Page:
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GODS

 

Scripture references are to the King James (Authorised) Version

 

If he called them gods, unto whom the word of God came, and the scripture cannot be broken; Say ye of him, whom the Father hath sanctified, and sent into the world, Thou blasphemest; because I said, I am the Son of God?

 

– John 10:35, 36 –

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WHO are these ‘gods’?To answer, it is necessary to review the debate between Jesus and oppositional Jews at Solomon’s Porch, and of which these verses are an integral part.

 

In v. 30, Jesus had made a revelation which infuriated them – ‘I and [the] Father are one’, and they prepared to stone Him, not for the first time (v. 31) – ‘Then the Jews took up stones again to stone him.’

 

Verses 32 to 38 record the following exchange (our emphasis added):

 

32 Jesus answered them, Many good works have I shewed you from my Father; for which of these works do ye stone me?

33 The Jews answered him, saying, For a good work we stone thee not; but for blasphemy; and because that thou, being a man, makest thyself God.

34 Jesus answered them, Is it not written in your law, I said, Ye are gods?

35 If he called them gods, unto whom the word of God came, and the scripture cannot be broken;

36 Say ye of him, whom the Father hath sanctified, and sent into the world, Thou blasphemest; because I said, I am the Son of God?

 

In John 5:17, 18 we read of the Jewsʼ murderous intent, precipitated by His healing the crippled man on the Sabbath. Here, too, they raise the same complaint (emphasis added):

 

17 . . . Jesus answered them, My Father worketh hitherto, and I work.

18 Therefore the Jews sought the more to kill him, because he not only had broken the sabbath, but said also that God was his Father, making himself equal with God.

 

They charge Him, first, with profaning the Sabbath by healing the invalid and, second, of putting Himself on a par with the Almighty, claiming to be His Son. The accusation is identical to that of John 10:33 – ʻthou makest thyself Godʼ. The official indictment against Him when He was later brought before Pilate, accurately reflects what He had said and what the Jews understood Him to have meant (John 19:7):

 

We have a law, and by our law he ought to die, because he made himself the Son of God.

 

The notion that one could be an offspring of the Most High was alien to Jewish theology. The nation of Israel had been formed under a theocracy, with an impassable gulf between them and the Most High, whose name was not to be uttered. Their relationship with God was defined by an aloofness exemplified in the Tabernacle and the Temple. The Almighty dwelt in the Most Holy, high and unapproachable by the ordinary person. Israel was a house of servants and it would have seemed impious to draw close to the omnipotent God with the intimacy and familiarity of sons. With the advent of Jesus, that perception was to be altered, as we read in John 1:11, 12 (our emphasis throughout):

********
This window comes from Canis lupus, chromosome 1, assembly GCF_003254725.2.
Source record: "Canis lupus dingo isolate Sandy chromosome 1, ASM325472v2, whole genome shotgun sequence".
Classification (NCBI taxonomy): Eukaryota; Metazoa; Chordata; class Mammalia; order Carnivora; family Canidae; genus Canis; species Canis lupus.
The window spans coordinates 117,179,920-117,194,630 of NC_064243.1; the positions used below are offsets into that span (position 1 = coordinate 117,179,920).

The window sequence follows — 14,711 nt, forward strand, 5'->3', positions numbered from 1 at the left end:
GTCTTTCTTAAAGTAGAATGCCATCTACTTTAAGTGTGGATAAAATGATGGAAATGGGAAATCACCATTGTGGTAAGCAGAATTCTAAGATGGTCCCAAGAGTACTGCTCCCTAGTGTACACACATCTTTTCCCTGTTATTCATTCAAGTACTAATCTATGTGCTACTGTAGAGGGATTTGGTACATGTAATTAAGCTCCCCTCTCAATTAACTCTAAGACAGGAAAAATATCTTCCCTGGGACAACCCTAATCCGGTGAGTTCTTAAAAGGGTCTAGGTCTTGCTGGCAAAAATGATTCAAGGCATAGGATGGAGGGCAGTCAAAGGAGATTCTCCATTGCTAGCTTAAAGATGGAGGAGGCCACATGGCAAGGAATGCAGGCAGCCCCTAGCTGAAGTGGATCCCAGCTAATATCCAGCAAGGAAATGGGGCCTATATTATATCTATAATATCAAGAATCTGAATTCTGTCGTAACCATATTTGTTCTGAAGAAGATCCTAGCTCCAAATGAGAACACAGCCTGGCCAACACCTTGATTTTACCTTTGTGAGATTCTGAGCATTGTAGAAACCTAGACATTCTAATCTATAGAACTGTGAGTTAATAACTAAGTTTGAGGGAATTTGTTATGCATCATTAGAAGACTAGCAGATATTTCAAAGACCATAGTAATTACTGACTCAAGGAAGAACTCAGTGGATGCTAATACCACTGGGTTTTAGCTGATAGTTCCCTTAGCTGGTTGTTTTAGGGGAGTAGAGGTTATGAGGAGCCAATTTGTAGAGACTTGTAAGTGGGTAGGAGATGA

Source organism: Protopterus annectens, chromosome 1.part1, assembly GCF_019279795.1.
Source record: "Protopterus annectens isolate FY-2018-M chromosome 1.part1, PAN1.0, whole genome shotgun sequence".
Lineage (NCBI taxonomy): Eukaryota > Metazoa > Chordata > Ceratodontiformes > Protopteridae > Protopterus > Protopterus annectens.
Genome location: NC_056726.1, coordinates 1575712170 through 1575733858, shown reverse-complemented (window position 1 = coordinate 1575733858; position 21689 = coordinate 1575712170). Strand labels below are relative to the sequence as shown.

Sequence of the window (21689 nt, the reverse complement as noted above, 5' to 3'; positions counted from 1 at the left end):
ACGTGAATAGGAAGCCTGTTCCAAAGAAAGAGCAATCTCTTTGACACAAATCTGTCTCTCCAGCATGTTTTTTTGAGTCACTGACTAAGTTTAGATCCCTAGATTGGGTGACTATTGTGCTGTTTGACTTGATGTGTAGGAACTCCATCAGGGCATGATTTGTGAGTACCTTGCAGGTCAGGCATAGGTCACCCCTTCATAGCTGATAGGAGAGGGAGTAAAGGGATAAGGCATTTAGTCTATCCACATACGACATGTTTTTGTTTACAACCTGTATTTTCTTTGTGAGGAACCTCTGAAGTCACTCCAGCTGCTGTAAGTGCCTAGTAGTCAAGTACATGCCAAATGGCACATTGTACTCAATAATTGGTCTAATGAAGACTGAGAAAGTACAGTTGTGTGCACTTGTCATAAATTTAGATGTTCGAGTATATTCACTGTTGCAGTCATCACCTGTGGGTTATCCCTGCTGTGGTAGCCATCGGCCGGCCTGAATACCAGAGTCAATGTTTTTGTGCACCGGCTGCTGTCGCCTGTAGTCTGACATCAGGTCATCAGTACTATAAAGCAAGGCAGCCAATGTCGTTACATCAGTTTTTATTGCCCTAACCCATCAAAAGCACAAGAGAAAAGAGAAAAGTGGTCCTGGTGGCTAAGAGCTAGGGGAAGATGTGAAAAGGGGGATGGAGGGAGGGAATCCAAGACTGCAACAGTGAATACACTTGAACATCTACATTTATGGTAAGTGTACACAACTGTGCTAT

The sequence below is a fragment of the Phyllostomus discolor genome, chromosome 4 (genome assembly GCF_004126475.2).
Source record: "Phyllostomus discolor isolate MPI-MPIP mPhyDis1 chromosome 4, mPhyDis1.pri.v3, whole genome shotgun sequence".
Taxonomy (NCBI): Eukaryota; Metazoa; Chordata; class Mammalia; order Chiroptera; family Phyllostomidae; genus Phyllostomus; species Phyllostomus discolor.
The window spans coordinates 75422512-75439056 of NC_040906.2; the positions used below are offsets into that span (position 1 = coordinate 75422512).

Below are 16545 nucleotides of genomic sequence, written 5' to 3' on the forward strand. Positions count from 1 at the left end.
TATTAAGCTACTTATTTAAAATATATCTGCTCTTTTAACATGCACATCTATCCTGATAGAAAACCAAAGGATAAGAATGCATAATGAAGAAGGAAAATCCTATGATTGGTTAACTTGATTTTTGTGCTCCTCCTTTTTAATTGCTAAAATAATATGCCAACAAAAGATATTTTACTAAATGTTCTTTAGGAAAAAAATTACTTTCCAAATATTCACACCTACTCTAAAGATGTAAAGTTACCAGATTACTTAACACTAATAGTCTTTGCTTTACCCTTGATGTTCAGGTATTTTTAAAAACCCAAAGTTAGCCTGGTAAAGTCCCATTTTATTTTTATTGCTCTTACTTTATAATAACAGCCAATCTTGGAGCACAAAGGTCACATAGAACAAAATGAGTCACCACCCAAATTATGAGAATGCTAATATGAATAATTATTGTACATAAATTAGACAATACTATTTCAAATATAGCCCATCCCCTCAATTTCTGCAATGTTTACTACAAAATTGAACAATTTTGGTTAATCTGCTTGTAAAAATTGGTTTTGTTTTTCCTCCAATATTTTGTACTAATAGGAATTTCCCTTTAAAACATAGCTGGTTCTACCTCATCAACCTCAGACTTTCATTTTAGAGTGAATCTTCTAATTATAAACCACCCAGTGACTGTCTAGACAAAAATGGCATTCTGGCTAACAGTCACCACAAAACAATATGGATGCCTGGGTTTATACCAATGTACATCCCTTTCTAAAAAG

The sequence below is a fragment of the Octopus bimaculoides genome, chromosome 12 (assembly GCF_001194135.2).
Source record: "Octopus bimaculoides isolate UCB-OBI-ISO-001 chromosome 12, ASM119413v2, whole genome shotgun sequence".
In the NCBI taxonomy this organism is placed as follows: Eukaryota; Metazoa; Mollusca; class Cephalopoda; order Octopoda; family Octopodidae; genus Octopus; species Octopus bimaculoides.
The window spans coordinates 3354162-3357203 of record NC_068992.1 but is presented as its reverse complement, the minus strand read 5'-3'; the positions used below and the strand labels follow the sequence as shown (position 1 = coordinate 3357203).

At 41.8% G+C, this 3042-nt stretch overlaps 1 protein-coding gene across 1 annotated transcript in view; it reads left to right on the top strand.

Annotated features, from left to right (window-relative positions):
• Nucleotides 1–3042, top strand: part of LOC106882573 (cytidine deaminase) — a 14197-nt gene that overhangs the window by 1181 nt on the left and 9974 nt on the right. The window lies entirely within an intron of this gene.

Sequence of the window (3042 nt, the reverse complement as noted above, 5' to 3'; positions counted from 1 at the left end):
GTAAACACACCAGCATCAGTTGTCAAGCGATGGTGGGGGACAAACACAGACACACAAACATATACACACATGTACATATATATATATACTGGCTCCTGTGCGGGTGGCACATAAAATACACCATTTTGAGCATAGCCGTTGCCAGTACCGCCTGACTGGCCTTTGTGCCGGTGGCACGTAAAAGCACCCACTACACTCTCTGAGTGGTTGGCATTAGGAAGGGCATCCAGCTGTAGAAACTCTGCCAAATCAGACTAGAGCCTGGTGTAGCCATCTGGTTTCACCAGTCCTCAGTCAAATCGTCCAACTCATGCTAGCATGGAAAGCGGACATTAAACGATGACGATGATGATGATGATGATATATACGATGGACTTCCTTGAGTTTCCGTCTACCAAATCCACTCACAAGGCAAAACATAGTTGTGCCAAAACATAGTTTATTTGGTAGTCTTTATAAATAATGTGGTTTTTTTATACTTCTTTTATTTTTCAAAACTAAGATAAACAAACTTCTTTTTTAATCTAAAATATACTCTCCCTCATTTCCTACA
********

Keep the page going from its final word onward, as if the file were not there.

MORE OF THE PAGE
11 He came unto his own [the Jews], and his own received him not.

12 But as many as received him, to them gave he power to become the sons of God, even to them that believe on his name.

 

The Apostle Paul would later write (Gal. 4:4-7):

 

4 But when the fulness of the time was come, God sent forth his Son, made of a woman, made under the law,

5 To redeem them that were under the law, that we might receive the adoption of sons.

6 And because ye are sons, God hath sent forth the Spirit of his Son into your hearts, crying, Abba, Father.

7 Wherefore thou art no more a servant, but a son; and if a son, then an heir of God through Christ.

 

Again, in 1 John 3:1:

 

Behold, what manner of love the Father hath bestowed upon us, that we should be called the sons of God: therefore the world knoweth us not, because it knew him not.

 

The followers of Christ – Jew or Gentile – received the privilege of sonship, each one a son of the Father as Jesus was a son of the Father. Each one was separate and distinct from the Father and yet at ʻoneʼ with the Father. This truth is reflected in Jesusʼ prayer of John 17:21: ʻthat they all may be one; as thou, Father, art in me, and I in thee, that they also may be one in us. . .ʼ.

 

As for Jesusʼ being God Himself, He tells His audience (John 5:37), ʻYe have neither heard [Godʼs] voice at any time, nor seen his shapeʼ, a statement He could not have made were He really God, without some deception. Besides, no one could see God and survive the experience (Exod. 33:20-23). However, as the most eloquent representation of God on earth, Jesus could tell Philip ʻhe that hath seen me hath seen the Father: and [why] sayest thou then, Shew us the Father?ʼ (John 14:9).

 

In John 10:34, 35, Jesus harks back to Psa. 82:6: ʻYe are gods [theois]; and all of you are children of the Most High.ʼIn the generic sense, ‘gods’ refers to magisterial mighty ones. These particular gods are sons of the Heavenly Father, those having been justified and sanctified by faith, begotten of the holy spirit, and offered the promise of immortality. A change of dispensation was at hand, because Jesus now ‘brought life and immortality to light through the gospel’ (2 Tim. 1:10). Hence the propriety of His question, ʻ[Why do you say of Me], whom the Father hath sanctified, and sent into the world, Thou blasphemest; because I said, I am the Son of God?ʼ [emphasis added]

 

Jesus did not claim to be God the Father. Those who insist that He did, unwittingly align themselves with His enemies, who accused Him of assuming equality with God, a misunderstanding which Jesus corrected. Properly understood, we see that Jesus was a ‘god’ (John 1:1), and that the members of His Church also were ‘gods’ in the biblical sense – sons of the Most High.

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Sept.-Oct. 2017

 

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